Building Our Production Team for the One Language Project

As we look ahead to all the stories we hope to be filming this summer, the production team is coming together with these two cameramen below from Lone Wolf Media which will work with Naturestage in editing these short films for The Compassion Channel™.


Dan and Ezra, One Language Production Dream Team

Dan and Ezra, One Language Production Dream Team

There are so many heart-warming and thought-provoking stories to find and share that show people acting with compassion with different animals, and the applications for social change fitting Naturestage’s mission are fairly untapped with the angle we are working with. True to all our work so far, the stories will fulfill two main purposes: showing that animals are all individuals and have many more emotions in common with we human animals than we have been led to believe; using the videos to elevate the viewer to choose compassion through identifying with the person in the video, and perhaps the animal that person cares about. This is a trademarked idea because we believe it could be extremely important in health care and in shifting attitudes about animals in general. We are looking for partners and of course, for underwriters and grants. If you are interested in piloting our films in your space or underwriting a set of short films, please contact us!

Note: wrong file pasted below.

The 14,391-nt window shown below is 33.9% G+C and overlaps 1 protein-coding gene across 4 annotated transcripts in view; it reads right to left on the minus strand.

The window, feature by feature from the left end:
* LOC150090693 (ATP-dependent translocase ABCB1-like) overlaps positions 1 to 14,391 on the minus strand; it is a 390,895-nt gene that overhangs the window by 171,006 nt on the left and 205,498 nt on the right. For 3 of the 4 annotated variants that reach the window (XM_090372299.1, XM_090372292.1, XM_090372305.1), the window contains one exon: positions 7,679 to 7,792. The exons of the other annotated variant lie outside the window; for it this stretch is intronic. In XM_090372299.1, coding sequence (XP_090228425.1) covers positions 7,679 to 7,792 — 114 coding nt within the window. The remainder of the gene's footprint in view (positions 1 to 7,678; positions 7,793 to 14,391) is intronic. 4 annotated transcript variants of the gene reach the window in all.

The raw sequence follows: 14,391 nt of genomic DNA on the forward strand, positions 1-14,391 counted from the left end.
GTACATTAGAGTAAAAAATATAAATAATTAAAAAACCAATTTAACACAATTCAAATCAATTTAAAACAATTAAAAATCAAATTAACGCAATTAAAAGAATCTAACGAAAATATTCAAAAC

About naturestage

Miranda Loud is the Founder and Artistic Director of the non-profit NatureStage based in Waltham, MA, and is an interdisciplinary artist - classical singer/organist/filmmaker/photographer and environmentalist. She writes about the vital need for education to include a more heart-centered approach to studying other species that leads to a sense of stewardship. Naturestage creates works that foster empathy and kinship with other species, using the emotional power of storytelling in different art forms, mainly film, photography and music. She is also a public speaker on art and social change. Her current projects include The One Language Project, Park Dreams, The Elephant Project, and Elephantasia which all use different art forms to encourage a mind shift in how we relate to other species by asking "How would the world be different if we viewed other species as someones instead of somethings? If, instead of drawing lines, we drew circles?"
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